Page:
Now let's consider the crack billboards again. To begin with, given the public's very negative impression of smokable cocaine, it's unlikely that any reputable company would be interested in selling it. If some entrepreneurs did decide to market crack, it's unlikely that many people would want to try it. Would you? In any case, most experimenters would probably find they did not like the drug's effects: a quick rush, a short peak, and a steep drop. That profile is not very appealing to a social drug user. Even among current crack users, many would probably prefer the longer-lasting, less dramatic effect of snorting cocaine powder, if they could afford it at black-market prices. And to the extent that legal cocaine finds a broad market, it is likely to be in milder forms still, such as coca tea or old-fashioned Coca-Cola.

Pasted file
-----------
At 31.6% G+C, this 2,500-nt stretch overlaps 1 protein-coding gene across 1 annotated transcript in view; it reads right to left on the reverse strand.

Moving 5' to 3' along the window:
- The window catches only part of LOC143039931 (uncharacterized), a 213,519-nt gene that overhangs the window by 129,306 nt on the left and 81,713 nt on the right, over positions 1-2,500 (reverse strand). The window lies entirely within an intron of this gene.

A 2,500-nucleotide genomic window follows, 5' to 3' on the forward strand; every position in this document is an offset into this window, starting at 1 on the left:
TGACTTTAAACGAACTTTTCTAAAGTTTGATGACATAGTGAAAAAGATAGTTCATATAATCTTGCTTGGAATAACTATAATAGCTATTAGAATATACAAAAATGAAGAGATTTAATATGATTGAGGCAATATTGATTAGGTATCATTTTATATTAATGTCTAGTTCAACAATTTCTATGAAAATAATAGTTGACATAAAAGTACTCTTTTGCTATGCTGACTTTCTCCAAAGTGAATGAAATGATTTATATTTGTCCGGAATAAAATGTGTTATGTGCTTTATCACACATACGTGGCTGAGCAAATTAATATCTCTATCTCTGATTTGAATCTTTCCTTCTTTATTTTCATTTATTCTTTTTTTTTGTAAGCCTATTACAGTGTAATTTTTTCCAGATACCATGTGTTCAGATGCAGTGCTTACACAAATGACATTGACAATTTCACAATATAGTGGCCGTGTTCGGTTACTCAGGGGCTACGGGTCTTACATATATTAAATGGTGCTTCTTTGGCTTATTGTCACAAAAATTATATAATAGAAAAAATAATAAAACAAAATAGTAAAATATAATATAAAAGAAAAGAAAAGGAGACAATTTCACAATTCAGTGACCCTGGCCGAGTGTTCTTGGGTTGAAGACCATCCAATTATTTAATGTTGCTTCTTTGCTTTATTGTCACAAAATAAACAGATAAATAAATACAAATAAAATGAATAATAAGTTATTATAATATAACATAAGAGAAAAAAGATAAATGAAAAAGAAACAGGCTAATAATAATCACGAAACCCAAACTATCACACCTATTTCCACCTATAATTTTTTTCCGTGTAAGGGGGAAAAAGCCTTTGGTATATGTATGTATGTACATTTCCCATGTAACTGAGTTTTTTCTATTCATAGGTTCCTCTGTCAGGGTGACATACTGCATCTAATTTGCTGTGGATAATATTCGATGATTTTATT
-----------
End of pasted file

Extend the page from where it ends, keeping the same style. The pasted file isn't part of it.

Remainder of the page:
This is the pattern that we see in the demand for the currently legal drugs. People generally would rather drink tea and coffee than pop No-Doze, and you don't hear of many caffeine addicts who smoke or inject the drug. In the alcohol market, the trend has long been away from liquor and toward beer, wine, and wine coolers. The liquor companies might wish otherwise, but no matter how much they spend on advertising, people will only buy so much whiskey and vodka. Jack Daniels recently introduced a line of pre-mixed cocktails with an alcoholic content not much higher than that of table wine. In the tobacco market, smokers have been moving to cigarettes with less tar and nicotine. This is the main benefit touted by some brands.